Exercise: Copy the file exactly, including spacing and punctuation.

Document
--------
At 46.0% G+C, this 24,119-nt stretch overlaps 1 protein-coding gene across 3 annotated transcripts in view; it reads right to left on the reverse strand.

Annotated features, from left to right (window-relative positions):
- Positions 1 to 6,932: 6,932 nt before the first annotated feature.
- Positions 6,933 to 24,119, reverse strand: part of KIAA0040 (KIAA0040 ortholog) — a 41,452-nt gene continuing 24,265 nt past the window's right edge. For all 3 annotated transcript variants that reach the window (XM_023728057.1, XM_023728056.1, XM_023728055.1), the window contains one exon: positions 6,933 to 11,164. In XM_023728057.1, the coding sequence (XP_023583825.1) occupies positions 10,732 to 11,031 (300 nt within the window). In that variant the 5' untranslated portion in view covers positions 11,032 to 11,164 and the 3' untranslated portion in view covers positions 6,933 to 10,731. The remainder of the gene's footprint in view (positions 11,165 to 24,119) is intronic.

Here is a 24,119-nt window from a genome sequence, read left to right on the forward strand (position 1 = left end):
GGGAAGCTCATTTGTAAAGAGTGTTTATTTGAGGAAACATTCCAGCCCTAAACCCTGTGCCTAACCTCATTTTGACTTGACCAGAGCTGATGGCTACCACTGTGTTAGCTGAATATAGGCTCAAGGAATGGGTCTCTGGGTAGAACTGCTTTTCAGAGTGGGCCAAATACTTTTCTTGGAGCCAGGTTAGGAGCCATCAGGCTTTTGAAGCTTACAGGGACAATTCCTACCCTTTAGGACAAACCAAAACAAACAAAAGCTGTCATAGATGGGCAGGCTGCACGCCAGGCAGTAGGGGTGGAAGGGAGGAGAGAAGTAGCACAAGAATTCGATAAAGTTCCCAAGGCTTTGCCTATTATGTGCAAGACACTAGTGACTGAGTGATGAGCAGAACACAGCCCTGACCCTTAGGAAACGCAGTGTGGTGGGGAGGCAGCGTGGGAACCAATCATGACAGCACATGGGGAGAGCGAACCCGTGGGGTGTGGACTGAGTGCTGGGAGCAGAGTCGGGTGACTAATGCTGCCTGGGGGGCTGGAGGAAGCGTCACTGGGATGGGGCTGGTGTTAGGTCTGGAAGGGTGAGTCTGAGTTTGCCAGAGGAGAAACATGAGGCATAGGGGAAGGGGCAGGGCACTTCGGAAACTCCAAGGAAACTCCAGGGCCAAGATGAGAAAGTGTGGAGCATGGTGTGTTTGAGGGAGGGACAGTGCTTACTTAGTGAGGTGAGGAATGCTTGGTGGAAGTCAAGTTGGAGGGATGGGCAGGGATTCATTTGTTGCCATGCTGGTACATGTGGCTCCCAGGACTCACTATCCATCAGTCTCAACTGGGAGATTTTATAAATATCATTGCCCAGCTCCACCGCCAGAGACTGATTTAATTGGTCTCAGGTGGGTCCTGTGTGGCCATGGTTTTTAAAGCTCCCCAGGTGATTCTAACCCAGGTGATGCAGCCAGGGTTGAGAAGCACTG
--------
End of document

At 46.0% G+C, this 24,119-nt stretch overlaps 1 protein-coding gene across 3 annotated transcripts in view; it reads right to left on the reverse strand.

Annotated features, from left to right (window-relative positions):
- Positions 1 to 6,932: 6,932 nt before the first annotated feature.
- Positions 6,933 to 24,119, reverse strand: part of KIAA0040 (KIAA0040 ortholog) — a 41,452-nt gene continuing 24,265 nt past the window's right edge. For all 3 annotated transcript variants that reach the window (XM_023728057.1, XM_023728056.1, XM_023728055.1), the window contains one exon: positions 6,933 to 11,164. In XM_023728057.1, the coding sequence (XP_023583825.1) occupies positions 10,732 to 11,031 (300 nt within the window). In that variant the 5' untranslated portion in view covers positions 11,032 to 11,164 and the 3' untranslated portion in view covers positions 6,933 to 10,731. The remainder of the gene's footprint in view (positions 11,165 to 24,119) is intronic.

Here is a 24,119-nt window from a genome sequence, read left to right on the forward strand (position 1 = left end):
GGGAAGCTCATTTGTAAAGAGTGTTTATTTGAGGAAACATTCCAGCCCTAAACCCTGTGCCTAACCTCATTTTGACTTGACCAGAGCTGATGGCTACCACTGTGTTAGCTGAATATAGGCTCAAGGAATGGGTCTCTGGGTAGAACTGCTTTTCAGAGTGGGCCAAATACTTTTCTTGGAGCCAGGTTAGGAGCCATCAGGCTTTTGAAGCTTACAGGGACAATTCCTACCCTTTAGGACAAACCAAAACAAACAAAAGCTGTCATAGATGGGCAGGCTGCACGCCAGGCAGTAGGGGTGGAAGGGAGGAGAGAAGTAGCACAAGAATTCGATAAAGTTCCCAAGGCTTTGCCTATTATGTGCAAGACACTAGTGACTGAGTGATGAGCAGAACACAGCCCTGACCCTTAGGAAACGCAGTGTGGTGGGGAGGCAGCGTGGGAACCAATCATGACAGCACATGGGGAGAGCGAACCCGTGGGGTGTGGACTGAGTGCTGGGAGCAGAGTCGGGTGACTAATGCTGCCTGGGGGGCTGGAGGAAGCGTCACTGGGATGGGGCTGGTGTTAGGTCTGGAAGGGTGAGTCTGAGTTTGCCAGAGGAGAAACATGAGGCATAGGGGAAGGGGCAGGGCACTTCGGAAACTCCAAGGAAACTCCAGGGCCAAGATGAGAAAGTGTGGAGCATGGTGTGTTTGAGGGAGGGACAGTGCTTACTTAGTGAGGTGAGGAATGCTTGGTGGAAGTCAAGTTGGAGGGATGGGCAGGGATTCATTTGTTGCCATGCTGGTACATGTGGCTCCCAGGACTCACTATCCATCAGTCTCAACTGGGAGATTTTATAAATATCATTGCCCAGCTCCACCGCCAGAGACTGATTTAATTGGTCTCAGGTGGGTCCTGTGTGGCCATGGTTTTTAAAGCTCCCCAGGTGATTCTAACCCAGGTGATGCAGCCAGGGTTGAGAAGCACTG